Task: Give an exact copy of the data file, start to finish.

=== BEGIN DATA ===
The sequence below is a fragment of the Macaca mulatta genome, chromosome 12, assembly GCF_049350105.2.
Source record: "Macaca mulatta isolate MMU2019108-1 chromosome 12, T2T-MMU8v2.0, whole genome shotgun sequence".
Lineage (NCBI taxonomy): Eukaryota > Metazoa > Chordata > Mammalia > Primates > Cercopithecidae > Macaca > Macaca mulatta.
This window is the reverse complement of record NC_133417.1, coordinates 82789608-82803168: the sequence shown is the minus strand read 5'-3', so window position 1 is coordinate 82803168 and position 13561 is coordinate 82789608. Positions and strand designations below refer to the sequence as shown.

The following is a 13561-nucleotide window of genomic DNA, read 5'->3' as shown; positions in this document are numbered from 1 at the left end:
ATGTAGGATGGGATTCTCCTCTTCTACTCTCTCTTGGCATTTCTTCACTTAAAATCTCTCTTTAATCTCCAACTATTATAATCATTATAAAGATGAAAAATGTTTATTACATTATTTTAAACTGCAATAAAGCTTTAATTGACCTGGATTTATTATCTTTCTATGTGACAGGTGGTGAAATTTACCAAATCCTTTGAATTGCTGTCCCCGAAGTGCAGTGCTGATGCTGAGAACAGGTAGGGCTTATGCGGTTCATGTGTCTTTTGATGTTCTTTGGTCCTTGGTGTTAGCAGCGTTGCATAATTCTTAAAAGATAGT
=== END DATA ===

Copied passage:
The sequence below is a fragment of the Macaca mulatta genome, chromosome 12, assembly GCF_049350105.2.
Source record: "Macaca mulatta isolate MMU2019108-1 chromosome 12, T2T-MMU8v2.0, whole genome shotgun sequence".
Lineage (NCBI taxonomy): Eukaryota > Metazoa > Chordata > Mammalia > Primates > Cercopithecidae > Macaca > Macaca mulatta.
This window is the reverse complement of record NC_133417.1, coordinates 82789608-82803168: the sequence shown is the minus strand read 5'-3', so window position 1 is coordinate 82803168 and position 13561 is coordinate 82789608. Positions and strand designations below refer to the sequence as shown.

The following is a 13561-nucleotide window of genomic DNA, read 5'->3' as shown; positions in this document are numbered from 1 at the left end:
ATGTAGGATGGGATTCTCCTCTTCTACTCTCTCTTGGCATTTCTTCACTTAAAATCTCTCTTTAATCTCCAACTATTATAATCATTATAAAGATGAAAAATGTTTATTACATTATTTTAAACTGCAATAAAGCTTTAATTGACCTGGATTTATTATCTTTCTATGTGACAGGTGGTGAAATTTACCAAATCCTTTGAATTGCTGTCCCCGAAGTGCAGTGCTGATGCTGAGAACAGGTAGGGCTTATGCGGTTCATGTGTCTTTTGATGTTCTTTGGTCCTTGGTGTTAGCAGCGTTGCATAATTCTTAAAAGATAGT